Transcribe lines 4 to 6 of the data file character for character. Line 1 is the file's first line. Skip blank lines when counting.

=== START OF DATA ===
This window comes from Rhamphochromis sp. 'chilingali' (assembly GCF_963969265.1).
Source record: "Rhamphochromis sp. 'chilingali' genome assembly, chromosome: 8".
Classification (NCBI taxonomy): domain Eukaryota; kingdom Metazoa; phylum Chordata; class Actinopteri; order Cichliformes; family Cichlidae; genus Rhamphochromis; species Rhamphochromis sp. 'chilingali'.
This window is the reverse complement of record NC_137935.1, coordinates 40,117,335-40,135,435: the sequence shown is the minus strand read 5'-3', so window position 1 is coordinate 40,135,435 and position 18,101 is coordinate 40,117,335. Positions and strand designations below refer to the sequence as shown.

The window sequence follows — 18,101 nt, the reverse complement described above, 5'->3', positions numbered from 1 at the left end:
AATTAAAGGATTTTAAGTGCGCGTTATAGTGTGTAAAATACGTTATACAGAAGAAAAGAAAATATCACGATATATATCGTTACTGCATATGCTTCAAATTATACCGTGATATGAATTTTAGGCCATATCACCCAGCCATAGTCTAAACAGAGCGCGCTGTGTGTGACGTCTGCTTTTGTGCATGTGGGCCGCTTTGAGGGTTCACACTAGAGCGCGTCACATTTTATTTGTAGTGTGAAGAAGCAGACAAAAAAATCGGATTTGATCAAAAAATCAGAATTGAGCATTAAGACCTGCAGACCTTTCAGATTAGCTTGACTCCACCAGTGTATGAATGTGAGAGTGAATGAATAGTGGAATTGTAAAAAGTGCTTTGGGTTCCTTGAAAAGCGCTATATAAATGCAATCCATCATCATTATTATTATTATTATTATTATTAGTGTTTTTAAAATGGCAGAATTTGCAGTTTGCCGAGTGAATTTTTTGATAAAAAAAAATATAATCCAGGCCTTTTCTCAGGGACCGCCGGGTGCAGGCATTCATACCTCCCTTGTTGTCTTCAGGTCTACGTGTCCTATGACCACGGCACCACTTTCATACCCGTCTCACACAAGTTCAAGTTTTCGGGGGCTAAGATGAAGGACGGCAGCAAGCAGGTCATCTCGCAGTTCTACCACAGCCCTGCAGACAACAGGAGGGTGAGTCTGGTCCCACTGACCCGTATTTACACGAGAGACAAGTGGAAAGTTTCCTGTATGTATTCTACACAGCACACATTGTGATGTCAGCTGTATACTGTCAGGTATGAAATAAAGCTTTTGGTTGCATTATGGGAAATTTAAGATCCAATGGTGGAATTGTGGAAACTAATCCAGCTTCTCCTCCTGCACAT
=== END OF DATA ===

This window is the reverse complement of record NC_137935.1, coordinates 40,117,335-40,135,435: the sequence shown is the minus strand read 5'-3', so window position 1 is coordinate 40,135,435 and position 18,101 is coordinate 40,117,335. Positions and strand designations below refer to the sequence as shown.

The window sequence follows — 18,101 nt, the reverse complement described above, 5'->3', positions numbered from 1 at the left end:
AATTAAAGGATTTTAAGTGCGCGTTATAGTGTGTAAAATACGTTATACAGAAGAAAAGAAAATATCACGATATATATCGTTACTGCATATGCTTCAAATTATACCGTGATATGAATTTTAGGCCATATCACCCAGCCATAGTCTAAACAGAGCGCGCTGTGTGTGACGTCTGCTTTTGTGCATGTGGGCCGCTTTGAGGGTTCACACTAGAGCGCGTCACATTTTATTTGTAGTGTGAAGAAGCAGACAAAAAAATCGGATTTGATCAAAAAATCAGAATTGAGCATTAAGACCTGCAGACCTTTCAGATTAGCTTGACTCCACCAGTGTATGAATGTGAGAGTGAATGAATAGTGGAATTGTAAAAAGTGCTTTGGGTTCCTTGAAAAGCGCTATATAAATGCAATCCATCATCATTATTATTATTATTATTATTATTAGTGTTTTTAAAATGGCAGAATTTGCAGTTTGCCGAGTGAATTTTTTGATAAAAAAAAATATAATCCAGGCCTTTTCTCAGGGACCGCCGGGTGCAGGCATTCATACCTCCCTTGTTGTCTTCAGGTCTACGTGTCCTATGACCACGGCACCACTTTCATACCCGTCTCACACAAGTTCAAGTTTTCGGGGGCTAAGATGAAGGACGGCAGCAAGCAGGTCATCTCGCAGTTCTACCACAGCCCTGCAGACAACAGGAGGGTGAGTCTGGTCCCACTGACCCGTATTTACACGAGAGACAAGTGGAAAGTTTCCTGTATGTATTCTACACAGCACACATTGTGATGTCAGCTGTATACTGTCAGGTATGAAATAAAGCTTTTGGTTGCATTATGGGAAATTTAAGATCCAATGGTGGAATTGTGGAAACTAATCCAGCTTCTCCTCCTGCACAT